From Finextra today, Bloomberg piles pressure on Thomson Reuters with NEXT redesign.
Bloomberg's Next redesign of its eponymous Professional desktop terminal marks the culmination of a $100 million, two-year development effort involving more than 3000 programmers.
The company has already rolled out the refreshed product - which offers a refined intuitive interface, richer graphics and analytical tools, and 15,000 fewer functions - to about a third of its installed 313,000 desktop user base at dealing rooms around the world. The company is now embarking on a global marketing effort with the aim of moving all subscribers to the new screens by the end of the year.
Wall Street & Technology wrote yesterday, New Bloomberg NEXT platform emphasizes user experience and many features were developed after collecting data on usage tendencies in Bloomberg's new usability lab
In an age when most developers measure user experience (UX) against iPhones, iPads and other consumer-focused products, business applications often seem old and stodgy. Bloomberg LP, the market data powerhouse, has been quietly focusing on UX for three years and has built a high-tech usability lab to gather user data, test and validate new functionality. Wall Street & Technology took an exclusive tour of the Usability Lab last week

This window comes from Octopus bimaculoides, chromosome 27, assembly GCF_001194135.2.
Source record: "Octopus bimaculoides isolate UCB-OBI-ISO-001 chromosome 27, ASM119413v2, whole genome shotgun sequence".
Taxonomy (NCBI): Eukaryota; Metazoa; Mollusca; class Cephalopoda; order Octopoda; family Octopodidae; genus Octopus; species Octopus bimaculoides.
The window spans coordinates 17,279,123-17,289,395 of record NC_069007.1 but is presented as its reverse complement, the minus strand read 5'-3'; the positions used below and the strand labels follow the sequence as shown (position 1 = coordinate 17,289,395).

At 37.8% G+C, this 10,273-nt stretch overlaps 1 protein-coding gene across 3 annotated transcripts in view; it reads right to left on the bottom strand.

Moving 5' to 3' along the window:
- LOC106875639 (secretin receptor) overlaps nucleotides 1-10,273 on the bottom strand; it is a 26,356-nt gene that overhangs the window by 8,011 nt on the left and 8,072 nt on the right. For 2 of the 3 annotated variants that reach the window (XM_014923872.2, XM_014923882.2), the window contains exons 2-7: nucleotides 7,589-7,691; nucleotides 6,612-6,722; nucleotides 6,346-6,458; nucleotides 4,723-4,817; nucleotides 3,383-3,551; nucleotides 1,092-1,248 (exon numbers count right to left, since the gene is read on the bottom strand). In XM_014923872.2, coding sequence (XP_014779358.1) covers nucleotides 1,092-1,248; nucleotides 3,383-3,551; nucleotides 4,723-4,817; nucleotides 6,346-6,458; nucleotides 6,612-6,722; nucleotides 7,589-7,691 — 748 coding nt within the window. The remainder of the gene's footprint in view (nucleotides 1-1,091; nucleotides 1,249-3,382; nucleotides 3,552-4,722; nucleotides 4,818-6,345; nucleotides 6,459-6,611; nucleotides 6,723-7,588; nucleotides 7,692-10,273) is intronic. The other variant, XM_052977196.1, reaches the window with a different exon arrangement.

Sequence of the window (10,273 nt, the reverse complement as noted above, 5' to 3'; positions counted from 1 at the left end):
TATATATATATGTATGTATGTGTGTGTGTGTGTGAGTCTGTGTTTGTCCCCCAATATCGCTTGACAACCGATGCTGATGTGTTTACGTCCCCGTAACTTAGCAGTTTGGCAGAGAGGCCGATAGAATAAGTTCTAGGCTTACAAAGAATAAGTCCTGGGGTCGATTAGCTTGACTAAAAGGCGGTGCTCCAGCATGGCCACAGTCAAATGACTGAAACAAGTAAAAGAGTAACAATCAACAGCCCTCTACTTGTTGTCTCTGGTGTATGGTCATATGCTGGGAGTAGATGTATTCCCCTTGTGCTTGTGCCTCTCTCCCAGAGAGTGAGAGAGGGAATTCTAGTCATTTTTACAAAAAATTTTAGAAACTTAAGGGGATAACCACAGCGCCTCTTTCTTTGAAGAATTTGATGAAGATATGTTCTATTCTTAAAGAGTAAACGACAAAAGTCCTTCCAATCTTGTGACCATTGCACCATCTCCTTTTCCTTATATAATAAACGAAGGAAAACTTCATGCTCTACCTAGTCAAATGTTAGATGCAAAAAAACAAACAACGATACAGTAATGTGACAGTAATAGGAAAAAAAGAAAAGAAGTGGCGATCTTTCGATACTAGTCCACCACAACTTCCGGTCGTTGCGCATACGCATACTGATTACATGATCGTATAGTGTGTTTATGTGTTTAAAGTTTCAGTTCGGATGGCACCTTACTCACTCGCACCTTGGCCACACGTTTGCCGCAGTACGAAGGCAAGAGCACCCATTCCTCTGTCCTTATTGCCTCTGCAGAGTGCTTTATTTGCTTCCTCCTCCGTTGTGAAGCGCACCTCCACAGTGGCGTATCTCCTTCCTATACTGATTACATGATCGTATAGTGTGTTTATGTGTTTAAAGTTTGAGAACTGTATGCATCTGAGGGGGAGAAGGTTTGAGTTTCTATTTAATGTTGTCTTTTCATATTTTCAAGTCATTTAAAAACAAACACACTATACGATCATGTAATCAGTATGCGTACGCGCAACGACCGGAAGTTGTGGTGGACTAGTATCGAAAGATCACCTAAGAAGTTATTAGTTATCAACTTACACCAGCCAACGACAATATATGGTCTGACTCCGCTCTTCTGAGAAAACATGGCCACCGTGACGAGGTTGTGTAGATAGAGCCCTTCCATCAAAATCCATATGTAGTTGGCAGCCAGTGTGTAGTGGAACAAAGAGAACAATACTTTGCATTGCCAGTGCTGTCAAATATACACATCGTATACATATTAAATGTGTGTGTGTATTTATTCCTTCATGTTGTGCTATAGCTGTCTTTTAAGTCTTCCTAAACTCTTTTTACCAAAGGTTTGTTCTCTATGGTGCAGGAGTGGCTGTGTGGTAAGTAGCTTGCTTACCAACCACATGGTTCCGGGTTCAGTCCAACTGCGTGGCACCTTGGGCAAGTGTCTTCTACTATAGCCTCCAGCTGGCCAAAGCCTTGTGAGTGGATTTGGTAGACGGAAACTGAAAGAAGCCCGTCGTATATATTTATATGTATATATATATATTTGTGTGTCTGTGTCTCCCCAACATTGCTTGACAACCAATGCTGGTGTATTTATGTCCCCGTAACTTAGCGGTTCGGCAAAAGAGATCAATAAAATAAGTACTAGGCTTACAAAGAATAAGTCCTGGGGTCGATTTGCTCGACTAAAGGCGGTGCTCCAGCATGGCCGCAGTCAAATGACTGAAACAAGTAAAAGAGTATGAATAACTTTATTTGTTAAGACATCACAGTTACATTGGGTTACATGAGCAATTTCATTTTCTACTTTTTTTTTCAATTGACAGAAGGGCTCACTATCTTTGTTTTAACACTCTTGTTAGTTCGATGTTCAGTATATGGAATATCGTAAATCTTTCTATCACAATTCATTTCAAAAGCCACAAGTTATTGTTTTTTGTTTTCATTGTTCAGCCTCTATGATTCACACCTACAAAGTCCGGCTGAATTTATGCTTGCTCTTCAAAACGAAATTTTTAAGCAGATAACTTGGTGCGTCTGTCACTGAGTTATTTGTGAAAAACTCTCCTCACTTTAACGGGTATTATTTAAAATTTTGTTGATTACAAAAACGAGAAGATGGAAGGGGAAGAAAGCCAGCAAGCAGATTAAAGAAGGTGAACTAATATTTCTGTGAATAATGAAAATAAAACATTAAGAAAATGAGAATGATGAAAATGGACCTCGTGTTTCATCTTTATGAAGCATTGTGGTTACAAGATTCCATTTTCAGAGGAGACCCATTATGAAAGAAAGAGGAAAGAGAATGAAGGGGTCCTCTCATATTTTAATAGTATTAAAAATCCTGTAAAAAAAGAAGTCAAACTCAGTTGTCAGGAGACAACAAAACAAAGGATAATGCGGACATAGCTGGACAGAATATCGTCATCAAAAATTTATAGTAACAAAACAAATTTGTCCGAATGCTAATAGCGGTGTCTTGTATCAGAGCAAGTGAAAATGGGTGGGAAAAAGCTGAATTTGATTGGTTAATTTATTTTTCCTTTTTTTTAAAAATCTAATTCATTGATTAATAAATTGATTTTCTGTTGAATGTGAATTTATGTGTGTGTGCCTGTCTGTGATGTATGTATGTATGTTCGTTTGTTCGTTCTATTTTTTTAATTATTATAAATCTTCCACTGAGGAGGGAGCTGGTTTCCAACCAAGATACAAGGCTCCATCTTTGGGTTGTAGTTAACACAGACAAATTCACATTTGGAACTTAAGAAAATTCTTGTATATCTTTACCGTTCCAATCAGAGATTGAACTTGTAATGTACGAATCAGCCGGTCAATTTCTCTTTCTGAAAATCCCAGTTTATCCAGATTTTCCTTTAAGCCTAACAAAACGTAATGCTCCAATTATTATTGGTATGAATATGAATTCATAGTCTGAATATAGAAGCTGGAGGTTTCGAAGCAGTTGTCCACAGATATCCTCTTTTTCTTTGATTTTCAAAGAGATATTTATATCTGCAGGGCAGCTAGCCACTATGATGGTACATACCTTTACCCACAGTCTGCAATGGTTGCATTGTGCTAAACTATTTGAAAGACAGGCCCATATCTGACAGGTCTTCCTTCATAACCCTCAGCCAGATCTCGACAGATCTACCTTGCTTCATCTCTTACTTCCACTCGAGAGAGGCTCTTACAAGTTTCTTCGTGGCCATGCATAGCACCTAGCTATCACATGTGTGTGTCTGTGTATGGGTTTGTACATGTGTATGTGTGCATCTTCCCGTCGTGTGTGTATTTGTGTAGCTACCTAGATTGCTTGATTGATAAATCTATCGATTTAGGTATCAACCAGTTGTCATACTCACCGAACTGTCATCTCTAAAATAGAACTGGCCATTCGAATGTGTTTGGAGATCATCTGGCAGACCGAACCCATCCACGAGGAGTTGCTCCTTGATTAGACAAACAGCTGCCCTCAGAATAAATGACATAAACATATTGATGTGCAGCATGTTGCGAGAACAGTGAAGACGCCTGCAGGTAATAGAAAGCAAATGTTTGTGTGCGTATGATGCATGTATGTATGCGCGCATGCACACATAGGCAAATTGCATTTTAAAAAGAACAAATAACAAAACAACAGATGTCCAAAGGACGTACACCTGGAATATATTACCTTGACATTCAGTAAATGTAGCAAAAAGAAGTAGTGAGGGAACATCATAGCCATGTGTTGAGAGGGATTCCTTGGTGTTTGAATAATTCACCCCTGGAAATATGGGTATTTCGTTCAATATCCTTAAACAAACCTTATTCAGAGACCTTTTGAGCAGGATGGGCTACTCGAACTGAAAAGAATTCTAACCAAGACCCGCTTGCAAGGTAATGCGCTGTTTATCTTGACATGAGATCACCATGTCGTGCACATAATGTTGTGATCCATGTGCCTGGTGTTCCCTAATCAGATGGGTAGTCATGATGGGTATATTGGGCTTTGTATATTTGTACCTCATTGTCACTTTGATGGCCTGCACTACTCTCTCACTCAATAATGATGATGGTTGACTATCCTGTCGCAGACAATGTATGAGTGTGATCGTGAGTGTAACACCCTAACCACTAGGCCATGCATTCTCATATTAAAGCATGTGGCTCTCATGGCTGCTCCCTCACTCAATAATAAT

The result of some of the testing is Bloomberg NEXT, which is being announced today. Bloomberg NEXT is "a major evolution of the Bloomberg Professional service [the Terminal] that consolidates and integrates data, news and analytics," according to Bloomberg.
Computer World UK wrote, 27th February 2012, Bloomberg radically overhauls market data system.
Bloomberg is set to dramatically escalate its ongoing data battle with Thomson Reuters, as it announces a $100 million redesign of its market data services.
The company, which earlier this month said it was opening its data APIs but maintaining regular data subscription fees, is now simplifying its products, the Financial Times reported. It is aiming to cut complication in its widely-used market data system, while improving usability.
The news comes as Thomson Reuters is understood to be taking aggressive steps to open up its market data on its flagship Eikon system.